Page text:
Except for the nursing stations. 

Elmo land, Sesame Woods or what ever they call the newest kids section is one area where, one would think, there would be nice, accommodating nursing areas. Wrong. They have ONE, little, tiny room with a stool.That’s it. If there’s more than one child who needs feeding, well…mom just has to whip it out and let the child eat.

And that is precisely what happened. 

April was lucky and got the room.  I  am standing outside, waiting. This tall, somewhat thin woman walks up with her infant. Knocks, realizes the room is occupied and turns around and sits on the carrier that she was pushing her child in. Next thing I know, the child is feeding. The woman is sitting there, just smiling and feeding her kid. She did it so fast, I did not realize what she had done.  The woman obviously knew how to discreetly feed her kid. Thing is, she should not have had to do that. (As it turns out, she was a lactation specialist…she and April spoke for a few minutes.)

Now, the other theme park in the Richmond area, Kings Dominion-which, really, is second rate to Busch Gardens-has a really nice BUILDING devoted to the little ones with nearly half of the building devoted to breast feeding Mom’s. It is a decently sized building. A large play area, staffed desk, diaper changing areas, microwave and bottle warmers are available and…five rooms to breast feed. Comfy chairs too.  The difference in the parks, I’m sure, is that there were likely women involved in the Kings Dominion area and men for Busch Gardens. (In fact, we did speak with an employee who suggested that it was, in fact, all men who were in charge.) It is almost enough to me ashamed to be a dude.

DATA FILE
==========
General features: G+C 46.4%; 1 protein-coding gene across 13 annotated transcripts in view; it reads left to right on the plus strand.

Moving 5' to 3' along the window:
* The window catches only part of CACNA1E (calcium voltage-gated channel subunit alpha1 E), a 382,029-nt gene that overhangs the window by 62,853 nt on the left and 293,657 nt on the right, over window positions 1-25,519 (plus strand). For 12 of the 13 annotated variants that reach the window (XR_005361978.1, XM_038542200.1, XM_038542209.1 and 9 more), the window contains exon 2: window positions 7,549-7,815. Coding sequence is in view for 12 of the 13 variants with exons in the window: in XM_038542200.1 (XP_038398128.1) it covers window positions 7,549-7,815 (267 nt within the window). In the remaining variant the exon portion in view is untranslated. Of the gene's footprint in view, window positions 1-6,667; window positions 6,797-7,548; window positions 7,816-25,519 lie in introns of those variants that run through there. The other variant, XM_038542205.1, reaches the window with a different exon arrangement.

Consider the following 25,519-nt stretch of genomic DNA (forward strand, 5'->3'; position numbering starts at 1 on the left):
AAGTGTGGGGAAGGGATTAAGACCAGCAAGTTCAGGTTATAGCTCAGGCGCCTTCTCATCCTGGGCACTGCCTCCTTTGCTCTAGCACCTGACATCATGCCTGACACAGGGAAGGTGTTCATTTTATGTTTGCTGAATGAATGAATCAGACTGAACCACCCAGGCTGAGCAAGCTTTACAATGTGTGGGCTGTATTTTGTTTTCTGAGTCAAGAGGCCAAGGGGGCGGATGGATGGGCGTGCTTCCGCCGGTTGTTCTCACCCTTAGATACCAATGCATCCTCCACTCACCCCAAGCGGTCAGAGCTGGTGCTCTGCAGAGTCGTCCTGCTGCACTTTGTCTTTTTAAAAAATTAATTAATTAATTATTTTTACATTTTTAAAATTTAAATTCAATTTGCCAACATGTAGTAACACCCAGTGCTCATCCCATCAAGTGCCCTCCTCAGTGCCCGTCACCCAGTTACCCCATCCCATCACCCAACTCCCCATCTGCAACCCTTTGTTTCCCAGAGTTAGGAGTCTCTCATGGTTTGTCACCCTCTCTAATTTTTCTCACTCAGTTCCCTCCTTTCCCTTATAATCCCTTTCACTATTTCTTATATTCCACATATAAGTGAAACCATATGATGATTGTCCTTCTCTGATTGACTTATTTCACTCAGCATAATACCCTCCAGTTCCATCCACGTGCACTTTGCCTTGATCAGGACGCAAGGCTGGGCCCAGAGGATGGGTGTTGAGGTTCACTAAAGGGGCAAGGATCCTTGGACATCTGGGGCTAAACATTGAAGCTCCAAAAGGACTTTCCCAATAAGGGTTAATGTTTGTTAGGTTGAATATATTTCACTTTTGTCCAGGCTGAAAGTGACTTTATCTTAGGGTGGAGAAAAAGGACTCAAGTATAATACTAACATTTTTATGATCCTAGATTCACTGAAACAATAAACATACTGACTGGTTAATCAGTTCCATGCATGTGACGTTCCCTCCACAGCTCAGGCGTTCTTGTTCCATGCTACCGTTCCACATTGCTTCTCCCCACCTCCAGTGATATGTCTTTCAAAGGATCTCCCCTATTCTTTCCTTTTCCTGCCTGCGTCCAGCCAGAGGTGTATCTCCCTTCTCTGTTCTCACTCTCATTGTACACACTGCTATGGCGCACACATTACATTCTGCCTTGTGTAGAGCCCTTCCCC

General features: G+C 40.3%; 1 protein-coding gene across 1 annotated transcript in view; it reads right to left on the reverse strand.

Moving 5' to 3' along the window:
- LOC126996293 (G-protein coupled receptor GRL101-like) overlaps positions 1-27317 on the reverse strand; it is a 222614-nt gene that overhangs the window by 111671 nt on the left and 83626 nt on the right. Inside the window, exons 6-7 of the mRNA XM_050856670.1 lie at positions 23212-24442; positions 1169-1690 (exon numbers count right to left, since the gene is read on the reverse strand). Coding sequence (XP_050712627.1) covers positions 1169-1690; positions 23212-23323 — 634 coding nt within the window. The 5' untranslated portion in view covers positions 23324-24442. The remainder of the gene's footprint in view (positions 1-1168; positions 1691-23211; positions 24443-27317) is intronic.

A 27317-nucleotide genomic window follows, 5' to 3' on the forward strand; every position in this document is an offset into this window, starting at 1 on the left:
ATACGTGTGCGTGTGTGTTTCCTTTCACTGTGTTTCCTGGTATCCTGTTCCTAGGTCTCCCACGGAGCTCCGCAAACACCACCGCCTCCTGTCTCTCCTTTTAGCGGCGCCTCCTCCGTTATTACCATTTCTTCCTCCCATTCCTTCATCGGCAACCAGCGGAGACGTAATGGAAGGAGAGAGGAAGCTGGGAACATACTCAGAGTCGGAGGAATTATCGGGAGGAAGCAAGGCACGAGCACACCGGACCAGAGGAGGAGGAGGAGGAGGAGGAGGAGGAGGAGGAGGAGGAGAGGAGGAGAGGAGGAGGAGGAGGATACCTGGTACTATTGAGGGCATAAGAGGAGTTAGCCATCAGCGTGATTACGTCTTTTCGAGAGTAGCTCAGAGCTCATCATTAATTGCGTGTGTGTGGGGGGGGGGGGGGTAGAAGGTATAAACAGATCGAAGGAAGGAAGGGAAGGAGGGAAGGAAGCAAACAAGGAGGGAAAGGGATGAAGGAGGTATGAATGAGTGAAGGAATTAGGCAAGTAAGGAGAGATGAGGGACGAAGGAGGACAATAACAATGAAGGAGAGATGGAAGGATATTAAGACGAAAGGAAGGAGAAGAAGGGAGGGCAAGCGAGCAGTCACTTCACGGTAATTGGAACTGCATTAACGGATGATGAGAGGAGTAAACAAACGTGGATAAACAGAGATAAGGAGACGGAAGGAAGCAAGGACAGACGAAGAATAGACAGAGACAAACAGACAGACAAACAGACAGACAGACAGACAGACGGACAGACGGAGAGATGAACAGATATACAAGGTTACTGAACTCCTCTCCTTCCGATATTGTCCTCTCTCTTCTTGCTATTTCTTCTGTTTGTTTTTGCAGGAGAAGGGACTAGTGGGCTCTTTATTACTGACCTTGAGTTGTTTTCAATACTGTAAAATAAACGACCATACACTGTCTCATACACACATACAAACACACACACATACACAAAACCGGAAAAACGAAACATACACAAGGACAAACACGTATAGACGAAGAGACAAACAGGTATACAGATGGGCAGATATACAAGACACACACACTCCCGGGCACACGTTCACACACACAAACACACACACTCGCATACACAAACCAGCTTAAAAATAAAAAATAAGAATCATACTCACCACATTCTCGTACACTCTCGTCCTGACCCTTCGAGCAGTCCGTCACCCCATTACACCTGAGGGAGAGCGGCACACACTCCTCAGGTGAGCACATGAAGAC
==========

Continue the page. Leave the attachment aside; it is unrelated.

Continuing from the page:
However, at least BGW does have them. Most public places do not.  Now, I’m not advocating a law that would require it, however I would think that many business with the room would at least have a small area where a Mom could take care of such things and not make others uncomfortable.

And, I have to wonder, what’s the uncomfortable business about anyway? Most woman can ‘whip it out’ in such a manner that you: don’t see anything and baby just looks like it is using a pacifier (which, I suppose, a nipple is anyway.) I can’t believe I ever worried about it or felt uncomfortable.

Once in awhile, someone will get it and actually talk about it. I recall, recently, an older waitress noticed and just started talking to April about it. It was like it was something that happened all of the time (I don’t think it is in that particular place) and it was as if she knew my wife for years. That was the first time they ever saw each other. 

Males are the worst at hiding it. Some will act like nothing is going on and make sure they direct their attention at me while others will discreetly stare or, at least, appear to look my wife in the eye. I know they are angling for a glimpse…horn dogs.

I have to admit…when she first started, I was very aware and a little embarrassed. I got over it quickly. I don’t care where she feeds Xander now.  It is a natural and wonderful thing.  People just need to get over it.

Seriously.

Being Dad

xander_spock_paintingI have been a father for fifteen years now.  I have two sons and one stepson.  They are 15, 5, and six weeks. Yep, six weeks. At the young age of 47, I have started over this whole Dad thing.

I still remember when my late wife informed me that she was pregnant. I was still mostly asleep.

“Honey, I’m pregnant.”

“Honey!”

“That’s nice dear!”

“Did you hear me? I’m pregnant!”

That was nearly sixteen years ago. Last summer, my wife says “Honey, I’m pregnant! I’m not crazy!”

My reaction, this time, was a bit more lively. Tears ensued and, well, it was one of the happiest moments of my life.  Just like that moment, sixteen years ago when it finally struck me that I was going to be a Dad.

Until I met and married my first wife, being a father was the last thing on my mind. I was a horny geek. I only cared about geek stuff and sex.  Funny thing, once the sex entered the picture, I didn’t even care about the geek stuff.